Mathematics Navigator underscores the links among basic skills, problem solving, and conceptual understanding. Although students must know how to add, subtract, multiply, and divide, they also need to know why these and other operations work.
Plenty of other organizations offer instructional or technology packages to boost weak math skills. These approaches provide little or no improvement in student performance. America’s Choice took the time to systematically investigate how the top-performing countries in the world teach even their lowest-performing students to do well in math. We used research from National Mathematics Advisory Panel members Liping Ma, Deborah Ball, James Stigler, and Hung-His Wu.
Drawing on that research, America’s Choice created Mathematics Navigator in close collaboration with an international team of researchers. We partnered with the Shell Centre for Mathematical Education at the University of Nottingham to focus particularly on the importance of prior knowledge and misconceptions.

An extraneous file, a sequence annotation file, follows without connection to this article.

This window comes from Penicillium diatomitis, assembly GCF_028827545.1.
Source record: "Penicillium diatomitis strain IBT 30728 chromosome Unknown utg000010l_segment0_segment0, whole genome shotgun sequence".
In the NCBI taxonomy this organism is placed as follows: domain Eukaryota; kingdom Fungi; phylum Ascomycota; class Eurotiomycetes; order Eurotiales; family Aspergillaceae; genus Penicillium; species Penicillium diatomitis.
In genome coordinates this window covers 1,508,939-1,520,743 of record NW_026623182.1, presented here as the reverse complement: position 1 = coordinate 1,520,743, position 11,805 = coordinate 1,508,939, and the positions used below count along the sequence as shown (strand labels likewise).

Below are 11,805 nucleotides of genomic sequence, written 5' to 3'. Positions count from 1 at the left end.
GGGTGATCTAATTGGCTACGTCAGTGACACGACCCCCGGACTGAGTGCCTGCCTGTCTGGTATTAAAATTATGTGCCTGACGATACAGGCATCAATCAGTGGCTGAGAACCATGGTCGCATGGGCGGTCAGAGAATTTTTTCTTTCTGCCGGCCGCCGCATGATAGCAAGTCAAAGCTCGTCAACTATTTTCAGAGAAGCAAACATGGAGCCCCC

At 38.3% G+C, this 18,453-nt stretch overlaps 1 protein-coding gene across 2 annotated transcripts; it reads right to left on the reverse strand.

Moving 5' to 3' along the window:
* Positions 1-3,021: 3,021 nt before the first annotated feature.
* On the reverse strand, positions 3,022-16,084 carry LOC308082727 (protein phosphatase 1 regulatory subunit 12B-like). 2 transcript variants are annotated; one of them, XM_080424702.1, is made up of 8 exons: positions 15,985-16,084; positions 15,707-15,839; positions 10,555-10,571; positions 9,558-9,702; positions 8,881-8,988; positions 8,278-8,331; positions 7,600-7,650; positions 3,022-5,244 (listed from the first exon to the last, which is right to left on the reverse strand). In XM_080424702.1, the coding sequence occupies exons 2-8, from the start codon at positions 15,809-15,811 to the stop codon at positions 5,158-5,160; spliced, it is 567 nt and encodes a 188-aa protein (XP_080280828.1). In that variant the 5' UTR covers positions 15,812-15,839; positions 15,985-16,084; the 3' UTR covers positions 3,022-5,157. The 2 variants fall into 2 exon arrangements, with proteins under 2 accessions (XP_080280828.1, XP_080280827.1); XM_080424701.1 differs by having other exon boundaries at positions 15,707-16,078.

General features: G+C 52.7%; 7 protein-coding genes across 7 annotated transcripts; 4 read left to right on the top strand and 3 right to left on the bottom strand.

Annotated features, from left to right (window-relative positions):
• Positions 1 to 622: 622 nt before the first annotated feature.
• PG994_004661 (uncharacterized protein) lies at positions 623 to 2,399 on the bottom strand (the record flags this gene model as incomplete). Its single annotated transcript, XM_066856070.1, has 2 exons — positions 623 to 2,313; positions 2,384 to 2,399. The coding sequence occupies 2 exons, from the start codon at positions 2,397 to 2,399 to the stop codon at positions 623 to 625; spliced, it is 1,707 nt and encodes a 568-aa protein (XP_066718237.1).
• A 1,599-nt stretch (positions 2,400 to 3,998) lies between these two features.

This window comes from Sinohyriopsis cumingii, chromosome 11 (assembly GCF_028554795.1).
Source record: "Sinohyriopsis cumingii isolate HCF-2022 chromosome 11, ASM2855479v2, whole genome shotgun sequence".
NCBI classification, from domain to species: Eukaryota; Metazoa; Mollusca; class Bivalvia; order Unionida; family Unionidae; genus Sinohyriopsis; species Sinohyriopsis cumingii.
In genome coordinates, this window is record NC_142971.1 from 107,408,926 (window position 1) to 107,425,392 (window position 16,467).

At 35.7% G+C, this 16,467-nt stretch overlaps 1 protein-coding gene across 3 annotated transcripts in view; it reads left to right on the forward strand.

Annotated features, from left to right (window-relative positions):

The formative assessment system—developed in partnership with the Australian Council for Educational Research (ACER)—offers teachers a powerful means to identify problems in learning, monitor student, and differentiate instruction. ACER, an international leader in education assessment, helped develop items for the Trends in Mathematics and Science Study (TIMSS) and created the Programme for International Student Assessment (PISA).